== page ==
I revisited it again 5 years later, and Timehop reminded me that was 4 years ago today. Each time, I have seen some significant changes, but also some noticeable commonalities. I've met some of those goals I had set for myself, but the main theme is I keep growing and learning and trying new things.
- I am a good teacher because I don't settle. I keep looking for more ways to help students experience success and to want to learn.
- If I weren't a teacher I would be a writer. For a time I relied on my students to keep me human, but I think I'd be able to balance my curmudgeonliness better now.
- My teaching style is loose. This freaks some
administratorspeople out. I have general outlines of plans and expectations for behavior, and I can tolerate a lot (too much?) I'm reigning it in a bit, but I don't think I could be happy being strict.
- My classroom is windowless. And not my own. Working at an early college is awesome, but there are downsides to essentially renting space on a college campus.
- My lesson plans are two sets of Google spreadsheets now: one with a semester outline and one with weekly tabs those requisite intricacies like objective alignment and warm-ups.
- One of my teaching goals is finding a balance between appropriate expectations for novice language learners and meaningful real-world project-based learning experiences.
- The toughest part of teaching is keeping up. You get ahead a little, think you can take a break and then wham! Snow days. Or wham! 68 projects to grade. Or wham! Three 12-hour workdays in a week. And then a virus. That goes through your whole family.
- The thing I love most about teaching is creativity. This is the one thing that has not changed in 10 years. I like how I get to write and draw and invent every day, and then my kids crack me up and blow my mind on a daily basis.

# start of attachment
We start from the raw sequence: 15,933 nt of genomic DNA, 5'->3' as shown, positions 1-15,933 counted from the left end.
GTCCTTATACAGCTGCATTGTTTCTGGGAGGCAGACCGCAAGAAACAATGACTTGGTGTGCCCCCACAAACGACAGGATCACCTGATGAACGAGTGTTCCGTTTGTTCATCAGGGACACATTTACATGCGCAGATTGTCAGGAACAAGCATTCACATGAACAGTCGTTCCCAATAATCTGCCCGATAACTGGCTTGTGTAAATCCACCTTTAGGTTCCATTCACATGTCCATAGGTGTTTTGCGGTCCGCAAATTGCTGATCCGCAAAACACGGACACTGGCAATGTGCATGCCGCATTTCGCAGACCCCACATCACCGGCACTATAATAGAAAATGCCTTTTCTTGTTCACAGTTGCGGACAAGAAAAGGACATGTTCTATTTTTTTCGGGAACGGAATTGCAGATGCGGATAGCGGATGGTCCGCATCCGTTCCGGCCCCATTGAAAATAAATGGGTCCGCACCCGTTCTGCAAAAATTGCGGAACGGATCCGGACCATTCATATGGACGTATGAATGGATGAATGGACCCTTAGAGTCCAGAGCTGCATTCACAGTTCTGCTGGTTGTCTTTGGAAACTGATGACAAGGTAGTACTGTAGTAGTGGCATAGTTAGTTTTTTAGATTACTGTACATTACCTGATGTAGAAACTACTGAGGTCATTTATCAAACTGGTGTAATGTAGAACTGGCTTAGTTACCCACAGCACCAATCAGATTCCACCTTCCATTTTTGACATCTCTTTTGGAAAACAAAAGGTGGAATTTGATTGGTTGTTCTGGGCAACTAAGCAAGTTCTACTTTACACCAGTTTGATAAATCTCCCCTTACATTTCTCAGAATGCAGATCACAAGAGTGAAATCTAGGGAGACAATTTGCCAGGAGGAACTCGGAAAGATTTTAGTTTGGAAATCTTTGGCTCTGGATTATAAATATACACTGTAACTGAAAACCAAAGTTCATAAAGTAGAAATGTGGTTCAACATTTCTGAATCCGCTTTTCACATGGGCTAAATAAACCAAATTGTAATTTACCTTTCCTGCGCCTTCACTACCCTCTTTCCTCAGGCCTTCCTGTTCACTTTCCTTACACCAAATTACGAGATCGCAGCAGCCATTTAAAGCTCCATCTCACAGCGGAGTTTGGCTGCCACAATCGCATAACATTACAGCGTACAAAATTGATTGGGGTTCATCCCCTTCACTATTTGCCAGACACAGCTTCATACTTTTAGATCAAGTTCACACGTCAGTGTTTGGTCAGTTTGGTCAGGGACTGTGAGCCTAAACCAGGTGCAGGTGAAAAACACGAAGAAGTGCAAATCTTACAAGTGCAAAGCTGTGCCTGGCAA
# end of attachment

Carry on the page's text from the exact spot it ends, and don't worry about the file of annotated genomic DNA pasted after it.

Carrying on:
- A common misconception about teaching is that it's something we do to students rather than something we entice them to participate in.
- The most important thing I've learned since I started teaching is seeing students first. I'd heard the platitudes about teaching KIDS not SUBJECTS, and I thought I followed them. Until "Jenny," I was still too caught up in myself to see the source of insults and anger as anything but personal. I am proud to report Jenny is getting all A's and B's her first year of college now, and her son is a bright, happy two-year-old!
Pausing to put into words how I feel about my practice--and myself--has been a useful exercise each time. It's nice having a record of where I'm going and where I've been, too. I also really enjoy it when other teachers chime in and share their experiences, too, because it's another way to see not only ourselves but what we could be for our kids.
So...what kind of teacher are you?
Post your answers in the comments or send me a link!
I'm noticing some common themes of a growth mindset, creativity, and flexibility in the posts I've seen so far. I love how much we all have in common! I think some of the most enlightening responses from me have been about what we would be doing if we weren't teaching and our classroom setups.
and posts from more great educators!